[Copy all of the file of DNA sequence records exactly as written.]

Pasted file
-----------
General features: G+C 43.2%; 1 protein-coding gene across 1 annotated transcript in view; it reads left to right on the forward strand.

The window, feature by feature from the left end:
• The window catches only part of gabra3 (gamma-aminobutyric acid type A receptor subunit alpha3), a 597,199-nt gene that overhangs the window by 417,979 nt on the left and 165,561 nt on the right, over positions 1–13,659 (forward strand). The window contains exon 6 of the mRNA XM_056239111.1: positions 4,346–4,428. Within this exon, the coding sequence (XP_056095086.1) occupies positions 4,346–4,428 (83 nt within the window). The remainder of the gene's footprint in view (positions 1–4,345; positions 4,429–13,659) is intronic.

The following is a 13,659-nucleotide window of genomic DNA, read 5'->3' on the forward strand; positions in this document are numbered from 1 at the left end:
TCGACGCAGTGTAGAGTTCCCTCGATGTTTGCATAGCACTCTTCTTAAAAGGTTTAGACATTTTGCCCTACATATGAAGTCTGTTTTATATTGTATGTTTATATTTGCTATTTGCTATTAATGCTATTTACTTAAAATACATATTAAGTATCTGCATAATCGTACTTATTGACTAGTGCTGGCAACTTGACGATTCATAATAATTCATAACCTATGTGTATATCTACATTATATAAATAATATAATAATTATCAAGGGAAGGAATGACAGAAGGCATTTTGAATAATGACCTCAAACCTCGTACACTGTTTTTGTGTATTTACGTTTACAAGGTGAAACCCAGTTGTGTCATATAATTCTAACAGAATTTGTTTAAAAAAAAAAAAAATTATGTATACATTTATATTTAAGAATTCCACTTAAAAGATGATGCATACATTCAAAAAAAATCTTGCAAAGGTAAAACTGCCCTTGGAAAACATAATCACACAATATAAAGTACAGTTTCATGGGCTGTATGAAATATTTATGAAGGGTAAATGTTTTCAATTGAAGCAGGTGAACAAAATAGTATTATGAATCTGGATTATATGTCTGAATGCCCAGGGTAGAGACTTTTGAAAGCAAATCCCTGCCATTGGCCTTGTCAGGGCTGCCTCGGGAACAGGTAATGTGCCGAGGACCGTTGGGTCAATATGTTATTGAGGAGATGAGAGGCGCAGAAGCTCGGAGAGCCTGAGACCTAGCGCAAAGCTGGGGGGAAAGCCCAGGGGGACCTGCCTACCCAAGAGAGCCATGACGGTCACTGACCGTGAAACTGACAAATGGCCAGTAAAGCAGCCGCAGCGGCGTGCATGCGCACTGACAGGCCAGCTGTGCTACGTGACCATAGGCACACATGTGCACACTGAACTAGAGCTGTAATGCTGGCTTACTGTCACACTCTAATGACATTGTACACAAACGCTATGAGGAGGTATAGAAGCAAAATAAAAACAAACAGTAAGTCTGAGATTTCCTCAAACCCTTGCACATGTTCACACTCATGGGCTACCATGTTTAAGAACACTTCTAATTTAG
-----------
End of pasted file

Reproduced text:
General features: G+C 43.2%; 1 protein-coding gene across 1 annotated transcript in view; it reads left to right on the forward strand.

The window, feature by feature from the left end:
• The window catches only part of gabra3 (gamma-aminobutyric acid type A receptor subunit alpha3), a 597,199-nt gene that overhangs the window by 417,979 nt on the left and 165,561 nt on the right, over positions 1–13,659 (forward strand). The window contains exon 6 of the mRNA XM_056239111.1: positions 4,346–4,428. Within this exon, the coding sequence (XP_056095086.1) occupies positions 4,346–4,428 (83 nt within the window). The remainder of the gene's footprint in view (positions 1–4,345; positions 4,429–13,659) is intronic.

The following is a 13,659-nucleotide window of genomic DNA, read 5'->3' on the forward strand; positions in this document are numbered from 1 at the left end:
TCGACGCAGTGTAGAGTTCCCTCGATGTTTGCATAGCACTCTTCTTAAAAGGTTTAGACATTTTGCCCTACATATGAAGTCTGTTTTATATTGTATGTTTATATTTGCTATTTGCTATTAATGCTATTTACTTAAAATACATATTAAGTATCTGCATAATCGTACTTATTGACTAGTGCTGGCAACTTGACGATTCATAATAATTCATAACCTATGTGTATATCTACATTATATAAATAATATAATAATTATCAAGGGAAGGAATGACAGAAGGCATTTTGAATAATGACCTCAAACCTCGTACACTGTTTTTGTGTATTTACGTTTACAAGGTGAAACCCAGTTGTGTCATATAATTCTAACAGAATTTGTTTAAAAAAAAAAAAAATTATGTATACATTTATATTTAAGAATTCCACTTAAAAGATGATGCATACATTCAAAAAAAATCTTGCAAAGGTAAAACTGCCCTTGGAAAACATAATCACACAATATAAAGTACAGTTTCATGGGCTGTATGAAATATTTATGAAGGGTAAATGTTTTCAATTGAAGCAGGTGAACAAAATAGTATTATGAATCTGGATTATATGTCTGAATGCCCAGGGTAGAGACTTTTGAAAGCAAATCCCTGCCATTGGCCTTGTCAGGGCTGCCTCGGGAACAGGTAATGTGCCGAGGACCGTTGGGTCAATATGTTATTGAGGAGATGAGAGGCGCAGAAGCTCGGAGAGCCTGAGACCTAGCGCAAAGCTGGGGGGAAAGCCCAGGGGGACCTGCCTACCCAAGAGAGCCATGACGGTCACTGACCGTGAAACTGACAAATGGCCAGTAAAGCAGCCGCAGCGGCGTGCATGCGCACTGACAGGCCAGCTGTGCTACGTGACCATAGGCACACATGTGCACACTGAACTAGAGCTGTAATGCTGGCTTACTGTCACACTCTAATGACATTGTACACAAACGCTATGAGGAGGTATAGAAGCAAAATAAAAACAAACAGTAAGTCTGAGATTTCCTCAAACCCTTGCACATGTTCACACTCATGGGCTACCATGTTTAAGAACACTTCTAATTTAG